Collection of unusual, dramatic and revealing writings about insects ranging through history from biblical times to today. Each selection is introduced and annotated with anecdotes and information about the writer and subject of the piece....
|Title||:||Insect Lives: Stories of Mystery and Romance from a Hidden World|
|Number of Pages||:||368 Pages|
|Status||:||Available For Download|
|Last checked||:||21 Minutes ago!|
Insect Lives: Stories of Mystery and Romance from a Hidden World Reviews
I really like the theme of this book. Insect Lives is basically a collection of excerpted writings and pictures all centering around insects. We have journals from scientists, screenplays, comics, poems, scientific papers, letters...The authors admit a slant towards the social insects in the material presented. The social insects are my favorite, so no problem there. I wish there was more of a balance in the material presented though. This selection was certainly composed the most of scientific papers and yet the negative, repulsion side of insects didn't really seem to be covered near as much. It was probably just me, but the comics had such tiny fonts I think I was only able to read one of them.As with any type of anthology work some things will be a miss, but I enjoyed most of the selections from this book. The selections, despite averaging around 3-4 pages each, flowed very nicely. Each selection had an introduction providing background information about the author(s) and each chapter also had a nice little introduction.Insects are amazing and have occupied the Earth a lot longer than we have. They are extremely diverse and highly adapted to their environment. I've yet to find anything dull in the realm of insects. I'd recommend this book for those curious about insects with a slant towards literature and art.
This was a very strange book, namely a collection of excerpts from nature writers on various insects. (No spiders though because they're arachnids and therefore too cool for this collection.) If you REALLY like bugs, I recommend reading it because there are some neat pieces that will entertain you and others that will make you gasp in awe. There is a huge bias towards ants, bees, and butterflies, but neat excerpts about balloon flies, earwigs, and mites too. (The squeamish should skip the section on culinary uses for insects.) Most of the excerpts are light reading but some are VERY scientific, which I found distracting when combined with the other selections. Overall, a great book if you want to learn random facts and impressions about insects or get an idea of what nature writing is like.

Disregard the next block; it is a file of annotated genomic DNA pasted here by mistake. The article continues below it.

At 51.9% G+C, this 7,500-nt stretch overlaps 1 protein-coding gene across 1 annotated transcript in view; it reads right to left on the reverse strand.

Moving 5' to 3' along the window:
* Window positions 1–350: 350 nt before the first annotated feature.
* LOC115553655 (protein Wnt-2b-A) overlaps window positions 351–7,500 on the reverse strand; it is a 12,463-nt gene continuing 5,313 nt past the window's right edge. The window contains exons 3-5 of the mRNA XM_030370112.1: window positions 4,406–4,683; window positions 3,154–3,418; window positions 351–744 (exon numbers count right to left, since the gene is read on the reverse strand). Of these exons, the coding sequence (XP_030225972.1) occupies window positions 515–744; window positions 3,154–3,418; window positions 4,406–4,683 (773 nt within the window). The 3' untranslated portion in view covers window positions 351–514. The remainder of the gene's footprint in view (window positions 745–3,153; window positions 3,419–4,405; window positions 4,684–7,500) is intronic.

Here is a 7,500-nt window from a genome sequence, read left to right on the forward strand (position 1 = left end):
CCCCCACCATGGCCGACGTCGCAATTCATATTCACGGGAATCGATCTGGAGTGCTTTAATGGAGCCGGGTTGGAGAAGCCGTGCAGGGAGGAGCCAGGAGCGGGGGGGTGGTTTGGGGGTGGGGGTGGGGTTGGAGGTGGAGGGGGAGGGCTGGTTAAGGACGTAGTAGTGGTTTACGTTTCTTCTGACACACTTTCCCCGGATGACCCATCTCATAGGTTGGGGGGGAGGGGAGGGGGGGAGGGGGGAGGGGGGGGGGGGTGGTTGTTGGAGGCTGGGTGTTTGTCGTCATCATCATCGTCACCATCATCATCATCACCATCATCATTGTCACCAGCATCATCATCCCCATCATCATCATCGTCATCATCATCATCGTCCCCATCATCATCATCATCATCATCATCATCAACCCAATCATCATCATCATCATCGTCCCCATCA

This is a wide-ranging collection of short essays about insects. Quite a lot of it falls into into the type of nature writing that most bores me - trite observations all dressed up with poetic ambitions of mostly poor quality, offered by people who think staring into a garden is the same as peering into their soul. But there were a few in there that genuinely interested me, and quite a lot of them where I learned something. I was particularly enamored of the story of the pet mud dauber. So I can't entirely dislike it, though it seems most suited to people who enjoy nature writing and want a collection of very short essays to read at random intervals.
All your favorite entomologists of history and the modern day wax creepy about the weirdest insect behavior they're comfortable writing about.Past the very detailed explanations of for instance, those mites that will only go into a moth's ear if the other ear is unoccupied, there's much more on group behavior - at what point does a colony of non-self sufficient, non-reproducing ants stop becoming many individuals, and behave identically to a collective organism?
Love it, but I have such trouble getting through collections/books of snippets like this. To be fair, I have trouble getting through plenty of other books too. But that's my excuse this time, and I'm sticking to it! I expect to get back to this ... maybe if I were to implement a poem/short story/essay bit to my night-time reading.
Fun read for those who enjoy nature. Each writer has their own voice and their own take on the insect world. I read this book as I had met the man who writes about mites that live in the ears of moths -- Asher Treat. To learn of another's passion can open one up to a new perspective.
not yet read..
An amazingly rich source of good writing and interesting observations.